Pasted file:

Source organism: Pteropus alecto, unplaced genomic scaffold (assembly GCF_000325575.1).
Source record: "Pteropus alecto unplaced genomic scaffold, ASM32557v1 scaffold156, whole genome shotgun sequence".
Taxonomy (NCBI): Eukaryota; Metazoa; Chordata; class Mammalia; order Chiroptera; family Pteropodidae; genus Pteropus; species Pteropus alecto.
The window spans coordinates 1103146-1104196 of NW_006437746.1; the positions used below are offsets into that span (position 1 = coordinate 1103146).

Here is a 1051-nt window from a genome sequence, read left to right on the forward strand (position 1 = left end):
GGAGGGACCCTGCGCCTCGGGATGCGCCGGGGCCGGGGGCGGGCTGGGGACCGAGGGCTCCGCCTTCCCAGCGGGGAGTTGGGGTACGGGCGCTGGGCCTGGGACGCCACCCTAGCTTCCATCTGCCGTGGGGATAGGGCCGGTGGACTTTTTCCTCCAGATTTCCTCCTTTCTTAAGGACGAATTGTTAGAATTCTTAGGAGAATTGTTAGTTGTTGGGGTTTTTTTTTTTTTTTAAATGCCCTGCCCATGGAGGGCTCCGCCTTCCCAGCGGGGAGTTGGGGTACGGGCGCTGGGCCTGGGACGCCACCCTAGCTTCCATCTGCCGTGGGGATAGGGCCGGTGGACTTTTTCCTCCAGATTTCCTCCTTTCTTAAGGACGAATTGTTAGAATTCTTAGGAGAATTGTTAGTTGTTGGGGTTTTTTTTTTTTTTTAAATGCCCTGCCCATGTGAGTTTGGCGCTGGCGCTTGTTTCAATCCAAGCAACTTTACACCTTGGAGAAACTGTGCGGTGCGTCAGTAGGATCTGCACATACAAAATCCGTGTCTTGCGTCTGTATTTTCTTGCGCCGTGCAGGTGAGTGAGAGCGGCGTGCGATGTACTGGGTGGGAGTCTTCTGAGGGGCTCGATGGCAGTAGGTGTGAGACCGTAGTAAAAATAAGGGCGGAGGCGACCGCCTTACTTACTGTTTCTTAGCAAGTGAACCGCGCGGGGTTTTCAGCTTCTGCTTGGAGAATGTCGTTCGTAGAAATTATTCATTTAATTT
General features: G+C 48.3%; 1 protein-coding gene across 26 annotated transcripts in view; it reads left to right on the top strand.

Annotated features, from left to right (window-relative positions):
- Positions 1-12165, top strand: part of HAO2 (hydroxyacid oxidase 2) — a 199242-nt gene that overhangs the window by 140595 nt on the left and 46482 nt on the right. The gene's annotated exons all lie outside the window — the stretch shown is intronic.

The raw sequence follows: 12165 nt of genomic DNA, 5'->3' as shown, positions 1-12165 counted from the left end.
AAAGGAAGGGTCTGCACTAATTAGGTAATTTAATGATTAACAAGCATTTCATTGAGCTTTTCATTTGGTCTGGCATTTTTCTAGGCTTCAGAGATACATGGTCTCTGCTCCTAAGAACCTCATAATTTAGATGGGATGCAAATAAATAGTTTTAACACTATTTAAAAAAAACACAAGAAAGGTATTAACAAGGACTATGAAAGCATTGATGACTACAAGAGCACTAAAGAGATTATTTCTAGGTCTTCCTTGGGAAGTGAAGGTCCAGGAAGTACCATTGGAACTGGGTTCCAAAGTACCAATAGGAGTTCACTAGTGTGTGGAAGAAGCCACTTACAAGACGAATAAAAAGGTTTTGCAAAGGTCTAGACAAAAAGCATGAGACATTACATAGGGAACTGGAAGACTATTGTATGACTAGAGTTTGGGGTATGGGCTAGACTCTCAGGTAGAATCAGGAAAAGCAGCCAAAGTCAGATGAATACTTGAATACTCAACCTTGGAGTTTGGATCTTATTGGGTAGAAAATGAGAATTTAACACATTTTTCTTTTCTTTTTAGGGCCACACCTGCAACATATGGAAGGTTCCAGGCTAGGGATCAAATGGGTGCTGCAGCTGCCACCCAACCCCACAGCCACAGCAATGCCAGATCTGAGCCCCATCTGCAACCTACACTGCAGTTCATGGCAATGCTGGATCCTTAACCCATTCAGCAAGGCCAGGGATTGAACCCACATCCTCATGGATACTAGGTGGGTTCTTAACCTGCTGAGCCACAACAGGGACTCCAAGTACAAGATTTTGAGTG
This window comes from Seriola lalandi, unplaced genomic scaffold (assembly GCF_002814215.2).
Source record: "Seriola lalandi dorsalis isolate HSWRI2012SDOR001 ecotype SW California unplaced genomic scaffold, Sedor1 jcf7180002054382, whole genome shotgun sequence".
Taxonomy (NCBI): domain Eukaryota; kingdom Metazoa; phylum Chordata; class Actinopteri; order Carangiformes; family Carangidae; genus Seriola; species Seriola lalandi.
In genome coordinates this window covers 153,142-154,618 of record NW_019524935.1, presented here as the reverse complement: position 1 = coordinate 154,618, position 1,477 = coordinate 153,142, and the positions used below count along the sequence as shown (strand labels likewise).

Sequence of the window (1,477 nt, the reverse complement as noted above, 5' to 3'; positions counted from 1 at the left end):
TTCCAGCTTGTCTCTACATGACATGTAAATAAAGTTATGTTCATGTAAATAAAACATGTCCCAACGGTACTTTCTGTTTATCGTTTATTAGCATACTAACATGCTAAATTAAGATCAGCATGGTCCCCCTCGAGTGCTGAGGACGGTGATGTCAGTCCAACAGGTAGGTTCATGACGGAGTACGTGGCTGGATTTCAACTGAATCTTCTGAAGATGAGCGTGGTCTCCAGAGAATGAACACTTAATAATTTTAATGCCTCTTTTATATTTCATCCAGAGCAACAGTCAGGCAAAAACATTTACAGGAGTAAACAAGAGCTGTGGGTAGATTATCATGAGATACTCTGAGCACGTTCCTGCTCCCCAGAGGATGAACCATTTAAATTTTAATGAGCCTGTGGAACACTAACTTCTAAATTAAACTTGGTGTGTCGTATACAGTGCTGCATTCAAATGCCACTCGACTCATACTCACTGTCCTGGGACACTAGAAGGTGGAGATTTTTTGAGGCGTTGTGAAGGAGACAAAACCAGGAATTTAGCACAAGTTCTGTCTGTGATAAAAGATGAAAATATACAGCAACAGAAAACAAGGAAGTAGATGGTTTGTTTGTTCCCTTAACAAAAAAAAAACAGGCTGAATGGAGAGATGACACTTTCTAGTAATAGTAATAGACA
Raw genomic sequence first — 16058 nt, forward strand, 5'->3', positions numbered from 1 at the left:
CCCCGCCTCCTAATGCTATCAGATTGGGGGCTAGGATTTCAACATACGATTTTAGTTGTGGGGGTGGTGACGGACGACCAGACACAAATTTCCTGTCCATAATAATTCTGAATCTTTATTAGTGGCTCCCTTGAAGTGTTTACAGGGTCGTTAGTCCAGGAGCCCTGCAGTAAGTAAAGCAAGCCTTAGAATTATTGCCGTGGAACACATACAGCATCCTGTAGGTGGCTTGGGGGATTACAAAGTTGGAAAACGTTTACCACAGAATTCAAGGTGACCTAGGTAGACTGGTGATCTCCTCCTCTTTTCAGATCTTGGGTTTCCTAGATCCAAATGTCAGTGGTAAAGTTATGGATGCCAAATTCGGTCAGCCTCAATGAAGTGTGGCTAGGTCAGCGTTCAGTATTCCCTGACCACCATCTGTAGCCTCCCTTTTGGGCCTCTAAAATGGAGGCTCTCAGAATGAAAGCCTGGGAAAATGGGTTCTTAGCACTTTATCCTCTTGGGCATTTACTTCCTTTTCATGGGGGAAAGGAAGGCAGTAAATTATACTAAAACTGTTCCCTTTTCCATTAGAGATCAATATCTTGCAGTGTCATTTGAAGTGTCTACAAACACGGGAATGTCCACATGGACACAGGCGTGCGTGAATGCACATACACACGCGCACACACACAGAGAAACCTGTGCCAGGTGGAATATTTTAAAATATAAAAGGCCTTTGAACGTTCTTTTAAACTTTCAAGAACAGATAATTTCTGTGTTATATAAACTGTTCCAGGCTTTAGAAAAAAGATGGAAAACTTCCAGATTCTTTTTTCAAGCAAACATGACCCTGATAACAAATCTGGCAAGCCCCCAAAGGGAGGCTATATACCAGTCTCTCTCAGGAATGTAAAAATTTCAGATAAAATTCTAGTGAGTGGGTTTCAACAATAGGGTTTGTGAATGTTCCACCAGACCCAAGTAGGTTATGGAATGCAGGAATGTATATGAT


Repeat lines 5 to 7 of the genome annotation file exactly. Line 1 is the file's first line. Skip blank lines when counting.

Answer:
Here is a 1051-nt window from a genome sequence, read left to right on the forward strand (position 1 = left end):
GGAGGGACCCTGCGCCTCGGGATGCGCCGGGGCCGGGGGCGGGCTGGGGACCGAGGGCTCCGCCTTCCCAGCGGGGAGTTGGGGTACGGGCGCTGGGCCTGGGACGCCACCCTAGCTTCCATCTGCCGTGGGGATAGGGCCGGTGGACTTTTTCCTCCAGATTTCCTCCTTTCTTAAGGACGAATTGTTAGAATTCTTAGGAGAATTGTTAGTTGTTGGGGTTTTTTTTTTTTTTTAAATGCCCTGCCCATGGAGGGCTCCGCCTTCCCAGCGGGGAGTTGGGGTACGGGCGCTGGGCCTGGGACGCCACCCTAGCTTCCATCTGCCGTGGGGATAGGGCCGGTGGACTTTTTCCTCCAGATTTCCTCCTTTCTTAAGGACGAATTGTTAGAATTCTTAGGAGAATTGTTAGTTGTTGGGGTTTTTTTTTTTTTTTAAATGCCCTGCCCATGTGAGTTTGGCGCTGGCGCTTGTTTCAATCCAAGCAACTTTACACCTTGGAGAAACTGTGCGGTGCGTCAGTAGGATCTGCACATACAAAATCCGTGTCTTGCGTCTGTATTTTCTTGCGCCGTGCAGGTGAGTGAGAGCGGCGTGCGATGTACTGGGTGGGAGTCTTCTGAGGGGCTCGATGGCAGTAGGTGTGAGACCGTAGTAAAAATAAGGGCGGAGGCGACCGCCTTACTTACTGTTTCTTAGCAAGTGAACCGCGCGGGGTTTTCAGCTTCTGCTTGGAGAATGTCGTTCGTAGAAATTATTCATTTAATTT
General features: G+C 48.3%; 1 protein-coding gene across 26 annotated transcripts in view; it reads left to right on the top strand.